Execution - Joint Tenants (Ownership). Senthillmohan v. Senthillmohan
In Senthillmohan v. Senthillmohan (Ont CA, 2023) the Court of Appeal considered the execution status of one of two joint-tenant owners of real estate:
 Because a creditor cannot seize the interest of a non-debtor joint tenant, the appeal must be dismissed.
 In our view, the appellant’s position fundamentally misunderstands the law of creditors’ remedies against jointly-held property where only one of the owners guaranteed the debt. Having so concluded it is not necessary to consider the appellants’ arguments about the date of severance.
 The appellant relies on authorities which stand for the proposition that each joint tenant holds an undivided interest in the whole of the property: Zeligs v. Janes, 2016 BCCA 280; Royal & SunAlliance Insurance Co. v. Muir, 2011 ONSC 2273, 9 R.P.R. (5th) 104. As Royal & SunAlliance notes at para. 2, each joint tenant “holds everything and yet holds nothing.” The appellant’s argument is that, because joint tenants are essentially one owner until the joint tenancy is severed, a creditor has the right to claim against the full interest. While Royal & SunAlliance does set out the characteristics of joint tenancy – unity of title, unity of interest, unity of possession, and unity of time – it does not support the conclusion that where the debt itself is not jointly held that the entire property is exigible.
 While there is little jurisprudential guidance on this discrete question, it is the natural corollary of the generally accepted and commonly cited proposition that an execution creditor can execute against the debtor’s interest in jointly held property. In other words, to accept the appellant’s position would render meaningless the use of the words “the debtor’s interest in”.
 Arnold Bros. Transport Ltd. v. Murphy, 2013 MBQB 137, 295 Man. R. (2d) 66, aff’d. 2014 MBCA 9, 303 Man. R. (2d) 140, upon which the appellant relies, does not assist as it interprets the statutory scheme that governs in Manitoba, which differs from the law in Ontario. In Manitoba, s. 136(3) of the Real Property Act, C.C.S.M. c. R30, prescribes the order of payment as follows: 1) expenses occasioned by the sale; 2) payment due or owing to the mortgagee or encumbrancer; 3) payment of subsequent mortgages, encumbrances, or liens, if any, in the order of their priority; with 4) the surplus being paid to the owner or other person entitled. In Manitoba, a writ constitutes a lien on the land and accordingly falls within step 3 above. In this way, writs are paid out before any remaining surplus is paid to joint tenants.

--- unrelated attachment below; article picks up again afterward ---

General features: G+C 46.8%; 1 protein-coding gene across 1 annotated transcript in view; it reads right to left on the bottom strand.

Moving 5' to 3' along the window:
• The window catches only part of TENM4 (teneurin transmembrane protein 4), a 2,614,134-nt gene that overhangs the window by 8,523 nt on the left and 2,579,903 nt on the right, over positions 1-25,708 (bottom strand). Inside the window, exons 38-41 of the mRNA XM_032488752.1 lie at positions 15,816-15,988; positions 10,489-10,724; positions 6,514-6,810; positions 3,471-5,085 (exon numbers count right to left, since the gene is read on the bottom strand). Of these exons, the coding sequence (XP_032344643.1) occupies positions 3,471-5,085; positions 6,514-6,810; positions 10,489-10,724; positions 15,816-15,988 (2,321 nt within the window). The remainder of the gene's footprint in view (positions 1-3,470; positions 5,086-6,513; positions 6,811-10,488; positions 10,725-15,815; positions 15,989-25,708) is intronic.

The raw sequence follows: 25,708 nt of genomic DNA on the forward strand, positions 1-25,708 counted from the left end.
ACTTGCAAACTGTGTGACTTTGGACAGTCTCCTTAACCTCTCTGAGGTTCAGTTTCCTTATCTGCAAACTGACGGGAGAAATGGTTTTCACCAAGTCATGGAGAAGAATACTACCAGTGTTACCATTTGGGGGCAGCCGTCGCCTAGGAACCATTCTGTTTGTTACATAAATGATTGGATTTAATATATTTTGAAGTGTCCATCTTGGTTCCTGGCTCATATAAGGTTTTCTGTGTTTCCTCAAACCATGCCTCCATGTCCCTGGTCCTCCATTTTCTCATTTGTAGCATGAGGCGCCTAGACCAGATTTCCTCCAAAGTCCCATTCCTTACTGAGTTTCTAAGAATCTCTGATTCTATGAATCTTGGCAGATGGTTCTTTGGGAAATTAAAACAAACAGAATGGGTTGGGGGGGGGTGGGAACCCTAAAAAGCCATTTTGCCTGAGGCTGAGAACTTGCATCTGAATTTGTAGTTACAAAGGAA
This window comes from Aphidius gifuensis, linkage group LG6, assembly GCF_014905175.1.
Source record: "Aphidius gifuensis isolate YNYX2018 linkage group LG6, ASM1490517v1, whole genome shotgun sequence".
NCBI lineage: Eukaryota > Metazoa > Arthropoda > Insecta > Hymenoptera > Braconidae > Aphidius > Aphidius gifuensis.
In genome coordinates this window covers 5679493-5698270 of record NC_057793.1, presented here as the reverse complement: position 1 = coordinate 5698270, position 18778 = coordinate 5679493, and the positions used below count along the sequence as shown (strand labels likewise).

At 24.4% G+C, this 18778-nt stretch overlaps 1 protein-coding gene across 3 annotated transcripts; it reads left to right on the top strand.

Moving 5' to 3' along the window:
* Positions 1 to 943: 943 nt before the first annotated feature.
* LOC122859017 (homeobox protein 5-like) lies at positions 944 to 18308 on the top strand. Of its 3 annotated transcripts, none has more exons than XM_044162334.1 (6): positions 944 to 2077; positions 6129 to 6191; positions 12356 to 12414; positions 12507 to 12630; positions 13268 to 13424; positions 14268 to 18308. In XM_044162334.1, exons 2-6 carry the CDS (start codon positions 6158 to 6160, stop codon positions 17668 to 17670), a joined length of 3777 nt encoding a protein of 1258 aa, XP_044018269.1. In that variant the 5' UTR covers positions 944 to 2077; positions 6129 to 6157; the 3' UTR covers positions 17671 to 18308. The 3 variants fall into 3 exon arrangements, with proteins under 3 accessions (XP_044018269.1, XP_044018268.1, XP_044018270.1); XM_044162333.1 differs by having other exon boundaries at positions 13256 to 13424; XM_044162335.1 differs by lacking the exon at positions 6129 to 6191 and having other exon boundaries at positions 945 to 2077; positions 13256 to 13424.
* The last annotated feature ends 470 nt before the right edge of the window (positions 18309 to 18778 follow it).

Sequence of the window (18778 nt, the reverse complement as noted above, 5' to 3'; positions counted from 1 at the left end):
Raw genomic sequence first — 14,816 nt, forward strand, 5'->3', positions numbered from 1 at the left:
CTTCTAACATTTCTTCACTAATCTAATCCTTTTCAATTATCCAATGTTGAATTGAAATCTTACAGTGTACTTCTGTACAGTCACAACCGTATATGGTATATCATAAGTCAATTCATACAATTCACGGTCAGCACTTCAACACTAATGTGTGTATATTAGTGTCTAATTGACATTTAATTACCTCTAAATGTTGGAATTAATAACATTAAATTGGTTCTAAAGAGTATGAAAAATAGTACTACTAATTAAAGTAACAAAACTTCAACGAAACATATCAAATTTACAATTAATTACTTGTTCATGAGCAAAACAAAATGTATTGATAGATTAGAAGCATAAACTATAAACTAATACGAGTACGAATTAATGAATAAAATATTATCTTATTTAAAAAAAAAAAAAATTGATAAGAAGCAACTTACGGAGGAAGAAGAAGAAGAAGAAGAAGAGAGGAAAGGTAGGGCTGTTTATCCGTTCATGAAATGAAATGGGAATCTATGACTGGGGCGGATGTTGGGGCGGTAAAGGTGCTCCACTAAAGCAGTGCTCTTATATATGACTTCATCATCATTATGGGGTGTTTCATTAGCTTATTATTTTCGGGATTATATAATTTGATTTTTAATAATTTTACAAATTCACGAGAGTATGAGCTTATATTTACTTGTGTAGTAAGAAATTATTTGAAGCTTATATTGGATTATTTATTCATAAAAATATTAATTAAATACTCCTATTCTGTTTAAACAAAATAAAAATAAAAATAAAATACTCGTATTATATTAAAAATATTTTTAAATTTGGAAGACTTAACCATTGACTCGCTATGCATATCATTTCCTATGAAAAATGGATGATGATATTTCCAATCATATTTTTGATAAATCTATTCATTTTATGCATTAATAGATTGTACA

In Ontario, s. 9(1) of the Execution Act, R.S.O. 1990, c. E.24 provides that:
9(1) The sheriff to whom a writ of execution against lands is delivered for execution may seize and sell thereunder the lands of the execution debtor, including any lands whereof any other person is seized or possessed in trust for the execution debtor and including any interest of the execution debtor in lands held in joint tenancy. [Emphasis added.] The process of seizure and execution on debts only contemplates the execution against the debtor’s exigible interest in the land held in joint tenancy. For instance, when a sheriff takes sufficient steps to seize property, the joint tenancy is severed and, once severed, the debtor joint tenant has no claim to the whole. So, too, for the creditor, who can now execute against the debtor’s share of the tenancy in common.
 Section 10(6) of the Execution Act also provides that a writ “binds the lands against which it is issued”. While this does not expressly state that a writ can effect only a seizure of the debtor’s exigible interest in land held in joint tenancy, it is the natural interpretation of the provision when read in conjunction with s. 9 and the right of survivorship. That is to say, where property is jointly held and one joint tenant dies, the remaining joint tenant acquires the entire interest in the property through their right of survivorship. And, where a writ is filed against jointly held land before the debtor joint tenant’s death, it does not continue to bind the surviving non-debtor’s complete interest in the property acquired through their right of survivorship: Power v. Grace, 1932 CanLII 116 (ON CA),  O.R. 357 (Ont. C.A.).